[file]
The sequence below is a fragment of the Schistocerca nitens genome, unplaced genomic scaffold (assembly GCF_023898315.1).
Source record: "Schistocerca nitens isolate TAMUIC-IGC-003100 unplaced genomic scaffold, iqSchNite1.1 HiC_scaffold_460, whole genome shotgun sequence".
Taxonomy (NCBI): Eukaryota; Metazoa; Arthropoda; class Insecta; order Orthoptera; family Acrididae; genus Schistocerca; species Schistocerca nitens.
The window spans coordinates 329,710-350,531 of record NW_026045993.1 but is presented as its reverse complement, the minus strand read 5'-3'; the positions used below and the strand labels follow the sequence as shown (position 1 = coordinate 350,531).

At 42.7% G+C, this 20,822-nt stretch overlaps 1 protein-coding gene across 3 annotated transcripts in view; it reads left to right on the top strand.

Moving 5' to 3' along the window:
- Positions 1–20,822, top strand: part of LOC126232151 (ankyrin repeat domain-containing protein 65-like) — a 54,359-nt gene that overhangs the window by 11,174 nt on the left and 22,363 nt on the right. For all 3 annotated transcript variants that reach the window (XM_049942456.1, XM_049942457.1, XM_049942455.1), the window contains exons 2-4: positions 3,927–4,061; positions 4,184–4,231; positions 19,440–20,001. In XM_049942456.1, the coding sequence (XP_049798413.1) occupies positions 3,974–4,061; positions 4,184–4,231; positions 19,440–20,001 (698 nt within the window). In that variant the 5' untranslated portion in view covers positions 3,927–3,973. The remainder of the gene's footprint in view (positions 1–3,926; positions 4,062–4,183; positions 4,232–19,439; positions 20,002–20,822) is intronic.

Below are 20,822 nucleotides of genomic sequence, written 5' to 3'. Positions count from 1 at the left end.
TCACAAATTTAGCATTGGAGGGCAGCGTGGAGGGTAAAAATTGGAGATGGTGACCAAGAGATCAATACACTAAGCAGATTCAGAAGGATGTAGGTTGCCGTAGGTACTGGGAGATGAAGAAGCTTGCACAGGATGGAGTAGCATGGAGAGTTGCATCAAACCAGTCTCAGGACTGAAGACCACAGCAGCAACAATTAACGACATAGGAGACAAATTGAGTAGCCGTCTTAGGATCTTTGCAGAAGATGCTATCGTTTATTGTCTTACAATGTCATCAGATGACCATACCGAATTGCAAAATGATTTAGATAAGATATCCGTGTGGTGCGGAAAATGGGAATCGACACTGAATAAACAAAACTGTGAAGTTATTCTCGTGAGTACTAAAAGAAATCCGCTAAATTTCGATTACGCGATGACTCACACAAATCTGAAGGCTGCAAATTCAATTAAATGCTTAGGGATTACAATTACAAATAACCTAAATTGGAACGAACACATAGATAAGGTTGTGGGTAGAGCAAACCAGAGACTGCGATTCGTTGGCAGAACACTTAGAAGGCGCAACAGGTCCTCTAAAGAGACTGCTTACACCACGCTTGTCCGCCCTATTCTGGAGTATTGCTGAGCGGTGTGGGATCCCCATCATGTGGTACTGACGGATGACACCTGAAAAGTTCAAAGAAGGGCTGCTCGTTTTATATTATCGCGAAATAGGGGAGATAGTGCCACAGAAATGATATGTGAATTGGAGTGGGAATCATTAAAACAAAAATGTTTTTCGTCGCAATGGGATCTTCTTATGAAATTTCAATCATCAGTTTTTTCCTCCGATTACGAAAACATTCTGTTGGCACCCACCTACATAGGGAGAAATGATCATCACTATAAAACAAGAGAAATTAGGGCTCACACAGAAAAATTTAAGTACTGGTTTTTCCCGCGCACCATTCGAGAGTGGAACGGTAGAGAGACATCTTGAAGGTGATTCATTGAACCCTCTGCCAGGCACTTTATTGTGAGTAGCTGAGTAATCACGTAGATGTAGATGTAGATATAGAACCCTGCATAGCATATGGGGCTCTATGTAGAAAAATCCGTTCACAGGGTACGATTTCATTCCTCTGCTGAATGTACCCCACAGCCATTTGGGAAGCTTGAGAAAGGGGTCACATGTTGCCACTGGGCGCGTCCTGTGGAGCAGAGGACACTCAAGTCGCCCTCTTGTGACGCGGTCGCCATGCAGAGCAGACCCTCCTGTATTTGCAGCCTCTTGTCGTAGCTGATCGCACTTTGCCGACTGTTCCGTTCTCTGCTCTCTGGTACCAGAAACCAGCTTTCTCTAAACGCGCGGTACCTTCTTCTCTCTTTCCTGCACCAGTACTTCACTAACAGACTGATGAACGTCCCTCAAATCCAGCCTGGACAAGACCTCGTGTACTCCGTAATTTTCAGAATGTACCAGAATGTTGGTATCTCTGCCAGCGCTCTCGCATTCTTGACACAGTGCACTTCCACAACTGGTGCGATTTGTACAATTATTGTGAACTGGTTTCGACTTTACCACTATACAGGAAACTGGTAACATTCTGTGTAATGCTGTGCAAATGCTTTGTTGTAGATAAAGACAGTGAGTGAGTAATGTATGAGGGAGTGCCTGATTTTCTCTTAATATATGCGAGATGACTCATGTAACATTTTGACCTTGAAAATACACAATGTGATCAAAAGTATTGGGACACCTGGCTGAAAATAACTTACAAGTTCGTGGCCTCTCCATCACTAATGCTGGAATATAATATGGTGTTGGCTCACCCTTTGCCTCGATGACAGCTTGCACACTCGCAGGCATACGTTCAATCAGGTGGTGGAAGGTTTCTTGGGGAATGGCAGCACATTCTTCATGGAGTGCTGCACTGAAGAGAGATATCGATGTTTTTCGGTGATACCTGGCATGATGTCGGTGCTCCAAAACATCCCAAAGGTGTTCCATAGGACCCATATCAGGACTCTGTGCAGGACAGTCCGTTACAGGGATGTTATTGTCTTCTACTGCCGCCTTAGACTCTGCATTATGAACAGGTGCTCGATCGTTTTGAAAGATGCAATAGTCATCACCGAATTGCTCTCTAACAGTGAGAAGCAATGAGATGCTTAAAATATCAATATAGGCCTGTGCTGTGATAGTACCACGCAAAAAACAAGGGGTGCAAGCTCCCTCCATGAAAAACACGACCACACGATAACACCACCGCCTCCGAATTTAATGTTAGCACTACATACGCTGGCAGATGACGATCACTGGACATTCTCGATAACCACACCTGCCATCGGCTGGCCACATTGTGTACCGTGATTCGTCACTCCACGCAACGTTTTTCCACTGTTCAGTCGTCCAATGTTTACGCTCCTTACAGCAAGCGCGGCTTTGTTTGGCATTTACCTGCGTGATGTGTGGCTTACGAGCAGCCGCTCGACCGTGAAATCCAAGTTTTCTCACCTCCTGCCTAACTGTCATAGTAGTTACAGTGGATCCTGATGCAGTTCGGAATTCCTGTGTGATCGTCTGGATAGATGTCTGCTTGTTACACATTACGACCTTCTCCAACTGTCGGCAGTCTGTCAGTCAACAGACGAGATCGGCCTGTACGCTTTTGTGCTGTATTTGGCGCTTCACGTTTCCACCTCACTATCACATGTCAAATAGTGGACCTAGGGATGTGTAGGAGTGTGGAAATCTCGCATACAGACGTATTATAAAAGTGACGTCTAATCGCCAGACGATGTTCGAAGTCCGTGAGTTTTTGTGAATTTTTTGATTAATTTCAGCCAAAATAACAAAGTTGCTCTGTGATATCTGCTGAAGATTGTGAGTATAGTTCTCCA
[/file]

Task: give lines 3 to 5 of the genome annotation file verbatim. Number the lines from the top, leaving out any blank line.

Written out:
Taxonomy (NCBI): Eukaryota; Metazoa; Arthropoda; class Insecta; order Orthoptera; family Acrididae; genus Schistocerca; species Schistocerca nitens.
The window spans coordinates 329,710-350,531 of record NW_026045993.1 but is presented as its reverse complement, the minus strand read 5'-3'; the positions used below and the strand labels follow the sequence as shown (position 1 = coordinate 350,531).

At 42.7% G+C, this 20,822-nt stretch overlaps 1 protein-coding gene across 3 annotated transcripts in view; it reads left to right on the top strand.